Medical marijuana legalization brings questions about how Missouri will deal with impaired drivers

LEE'S SUMMIT, Mo. -- Thousands of Missourians are expected to start using medical marijuana this year after voters approved it for treatment of certain conditions.

But local law enforcement warns it can have serious consequences if users try driving while high.

In 2016, there were 947 deadly crashes in Missouri. According to the Missouri Safety Center, 78 of those drivers were using marijuana.

The same year nationally, 42% of impaired drivers killed in crashes tested positive for marijuana.

"We've investigated hundreds of crashes involving someone who has been impaired on drugs," Missouri Highway Patrol Sgt. Bill Lowe said.

Cops realize there's no safe way to simulate the effects of impaired driving, so they use goggles.

FOX4 tested goggles Lee's Summit Police use, made by a company called Drunk Busters. The company's name is derived from their beginnings decades ago manufacturing drunk goggles. But now they're also making cannabis-specific goggles to replicate the effects of driving while high.

FOX4's Dave D'Marko went through the course three times set up by Lee's Summit Police. First sober, then simulating drunk and high, driving wearing the different sets of goggles. See how he did in the video above.

While he breezed through the course in 17 seconds sober, it took him 53 seconds wearing the drunk goggles, and a full minute and 20 seconds wearing the cannabis goggles.

How realistic are those cannabis goggles?

The founder and owner of the manufacturing company Curt Kindschuh told FOX4 they underwent rigorous testing creating the goggles and were told by multiple people who have used marijuana, the distortion effect they create is "spot on."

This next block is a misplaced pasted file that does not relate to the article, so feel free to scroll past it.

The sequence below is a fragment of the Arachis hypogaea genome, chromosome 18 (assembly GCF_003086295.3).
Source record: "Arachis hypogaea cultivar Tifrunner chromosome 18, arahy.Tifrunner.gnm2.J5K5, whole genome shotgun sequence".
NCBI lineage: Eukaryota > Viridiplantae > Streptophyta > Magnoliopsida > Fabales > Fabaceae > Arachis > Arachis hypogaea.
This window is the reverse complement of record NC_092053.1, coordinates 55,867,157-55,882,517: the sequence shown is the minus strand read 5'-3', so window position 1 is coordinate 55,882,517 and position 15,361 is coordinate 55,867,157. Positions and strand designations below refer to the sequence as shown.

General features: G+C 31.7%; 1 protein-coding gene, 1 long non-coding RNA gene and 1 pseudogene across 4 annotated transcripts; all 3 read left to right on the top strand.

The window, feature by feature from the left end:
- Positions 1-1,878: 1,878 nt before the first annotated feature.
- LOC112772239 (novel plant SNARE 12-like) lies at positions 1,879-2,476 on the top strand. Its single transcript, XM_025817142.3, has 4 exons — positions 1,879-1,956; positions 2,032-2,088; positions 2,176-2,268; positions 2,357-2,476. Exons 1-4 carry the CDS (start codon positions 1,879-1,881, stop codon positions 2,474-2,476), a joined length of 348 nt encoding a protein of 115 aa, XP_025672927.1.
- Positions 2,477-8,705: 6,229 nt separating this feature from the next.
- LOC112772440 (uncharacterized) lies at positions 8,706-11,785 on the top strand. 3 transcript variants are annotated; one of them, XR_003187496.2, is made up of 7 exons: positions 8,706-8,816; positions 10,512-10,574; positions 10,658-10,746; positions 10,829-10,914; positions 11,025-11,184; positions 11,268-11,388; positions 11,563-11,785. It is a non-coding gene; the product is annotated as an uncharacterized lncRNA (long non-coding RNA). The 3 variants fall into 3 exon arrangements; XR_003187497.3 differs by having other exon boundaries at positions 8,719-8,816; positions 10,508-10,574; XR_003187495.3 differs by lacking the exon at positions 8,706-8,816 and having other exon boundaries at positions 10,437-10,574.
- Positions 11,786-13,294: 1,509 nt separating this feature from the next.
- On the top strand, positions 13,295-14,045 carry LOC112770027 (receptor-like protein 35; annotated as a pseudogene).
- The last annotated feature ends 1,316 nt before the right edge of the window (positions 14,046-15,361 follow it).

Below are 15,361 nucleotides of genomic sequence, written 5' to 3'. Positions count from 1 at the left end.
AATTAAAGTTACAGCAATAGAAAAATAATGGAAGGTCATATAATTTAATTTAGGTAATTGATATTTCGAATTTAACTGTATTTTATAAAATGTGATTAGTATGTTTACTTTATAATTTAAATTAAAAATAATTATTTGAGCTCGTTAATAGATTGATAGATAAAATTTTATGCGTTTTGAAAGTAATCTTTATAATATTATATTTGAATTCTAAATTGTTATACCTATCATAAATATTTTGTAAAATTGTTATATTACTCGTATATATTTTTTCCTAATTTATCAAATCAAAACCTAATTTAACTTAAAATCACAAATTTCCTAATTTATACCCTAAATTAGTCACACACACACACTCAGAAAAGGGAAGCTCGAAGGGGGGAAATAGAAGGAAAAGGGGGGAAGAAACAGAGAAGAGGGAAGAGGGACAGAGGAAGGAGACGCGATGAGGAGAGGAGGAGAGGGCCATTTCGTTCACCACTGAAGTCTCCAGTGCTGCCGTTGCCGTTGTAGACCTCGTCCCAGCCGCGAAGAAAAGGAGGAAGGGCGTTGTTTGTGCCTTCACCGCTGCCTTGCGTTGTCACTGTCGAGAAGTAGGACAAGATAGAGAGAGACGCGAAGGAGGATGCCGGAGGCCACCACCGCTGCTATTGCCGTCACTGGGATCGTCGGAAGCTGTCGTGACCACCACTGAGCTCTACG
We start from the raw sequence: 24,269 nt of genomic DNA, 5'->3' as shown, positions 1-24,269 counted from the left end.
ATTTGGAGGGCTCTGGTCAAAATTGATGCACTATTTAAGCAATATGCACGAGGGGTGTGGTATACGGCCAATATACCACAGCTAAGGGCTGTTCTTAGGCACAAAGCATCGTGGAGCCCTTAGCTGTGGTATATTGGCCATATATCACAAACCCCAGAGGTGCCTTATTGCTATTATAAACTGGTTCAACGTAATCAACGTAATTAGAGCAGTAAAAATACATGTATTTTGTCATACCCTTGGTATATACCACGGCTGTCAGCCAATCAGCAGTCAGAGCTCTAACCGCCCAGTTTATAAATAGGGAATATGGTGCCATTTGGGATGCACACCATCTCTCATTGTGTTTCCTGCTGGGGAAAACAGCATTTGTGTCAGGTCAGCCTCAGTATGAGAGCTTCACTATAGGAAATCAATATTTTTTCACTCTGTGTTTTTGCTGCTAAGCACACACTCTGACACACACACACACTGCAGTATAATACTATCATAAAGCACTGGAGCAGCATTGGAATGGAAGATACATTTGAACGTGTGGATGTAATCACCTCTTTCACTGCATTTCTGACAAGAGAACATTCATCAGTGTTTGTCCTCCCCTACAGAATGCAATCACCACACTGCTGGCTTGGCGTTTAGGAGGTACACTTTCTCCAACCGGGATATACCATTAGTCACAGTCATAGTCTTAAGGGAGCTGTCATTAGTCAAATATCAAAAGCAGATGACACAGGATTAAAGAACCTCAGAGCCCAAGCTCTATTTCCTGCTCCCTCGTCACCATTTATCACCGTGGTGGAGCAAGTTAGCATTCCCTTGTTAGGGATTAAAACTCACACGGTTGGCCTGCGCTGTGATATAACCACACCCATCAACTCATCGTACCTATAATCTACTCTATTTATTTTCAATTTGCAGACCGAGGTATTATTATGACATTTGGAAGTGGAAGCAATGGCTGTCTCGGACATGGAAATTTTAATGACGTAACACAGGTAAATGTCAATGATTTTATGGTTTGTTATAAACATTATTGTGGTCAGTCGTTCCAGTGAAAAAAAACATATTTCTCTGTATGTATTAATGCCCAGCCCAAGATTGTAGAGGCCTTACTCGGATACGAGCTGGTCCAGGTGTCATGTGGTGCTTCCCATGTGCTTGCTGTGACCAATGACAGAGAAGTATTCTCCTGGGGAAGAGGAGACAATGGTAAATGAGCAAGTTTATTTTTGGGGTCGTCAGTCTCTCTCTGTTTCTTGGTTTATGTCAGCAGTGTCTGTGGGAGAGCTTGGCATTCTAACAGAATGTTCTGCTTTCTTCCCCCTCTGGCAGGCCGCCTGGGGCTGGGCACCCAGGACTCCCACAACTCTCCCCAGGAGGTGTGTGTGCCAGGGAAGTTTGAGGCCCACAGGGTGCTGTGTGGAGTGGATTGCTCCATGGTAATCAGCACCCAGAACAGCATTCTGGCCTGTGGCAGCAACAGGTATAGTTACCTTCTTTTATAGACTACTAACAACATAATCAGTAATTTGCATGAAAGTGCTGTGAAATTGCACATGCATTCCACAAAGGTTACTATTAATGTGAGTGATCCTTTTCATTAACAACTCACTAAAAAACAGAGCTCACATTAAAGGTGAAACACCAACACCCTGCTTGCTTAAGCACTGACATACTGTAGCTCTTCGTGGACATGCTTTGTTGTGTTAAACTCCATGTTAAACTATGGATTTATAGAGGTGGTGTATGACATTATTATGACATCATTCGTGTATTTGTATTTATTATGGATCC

"I feel like I shouldn't be behind the wheel right now," D'Marko said to Officer Carmen Spaeth after finishing up the final course, leaving a trail of crushed cones behind him.

That's a message cops are stressing, especially as more people start to use medical marijuana in Missouri this year.

"Just because they get that medical card or clearance to use that drug doesn't necessarily mean that they are safe to operate a car with it," Spaeth said.

A University of Michigan study released this year found 5% of medical marijuana patients admitted to driving while at least a little high.

So as Missouri rolls out the program this year, how is it dealing with the issue?

So far that's just about as unclear as it looks through the haze of those marijuana goggles.

FOX4 asked the Missouri Department of Health and Senior Services, which is set to release rules for the new medical marijuana program next month. They were unsure whose responsibility it will be to discuss safe use and driving practices with medical marijuana patients -- or if it will be anyone's.

Dr. Kathy Trumbull is starting to see patients at Green Health Docs interested in getting conditions certified for medical marijuana use after dispensaries cultivators and manufacturers submit applications in August.

"I'm telling them already, use it responsibly," Trumbull said.

She's less concerned with patients driving while high than some studies would indicate.

"They are going to have less anxiety. They are going to have less pain. For a lot of people, they will be using it, and they will be driving because they aren't going to be high," Trumbull said.

She points out the CBD components are generally higher and THC lower for medical marijuana than street marijuana. But that doesn't mean, like many prescription drugs, driving is without its dangers.

"I tell them already if you are going to try something new, whether it's more of something or a different strain, I don't want you doing that and jumping in a car and driving," Trumbull said.

So how long can medical marijuana affect you? Just like alcohol, it depends on the person and their body type.

"It could be only a couple of hours, or it could be longer," Trumbull said.

There's also a misconception that, because there's no breathalyzer or set level like the .08 for blood alcohol content, cops can't distinguish between recent and past marijuana use.

"We look in their eyes. Are they bloodshot, glassy? Are they able to focus on us?" Spaeth said.

Missouri employs 200 specially trained Drug Recognition Experts to test drivers for impairment other than alcohol.

"It's just going to have to be able to say inside yourself, 'I'm still not my normal self, so I shouldn't be driving a car,'" Spaeth said.

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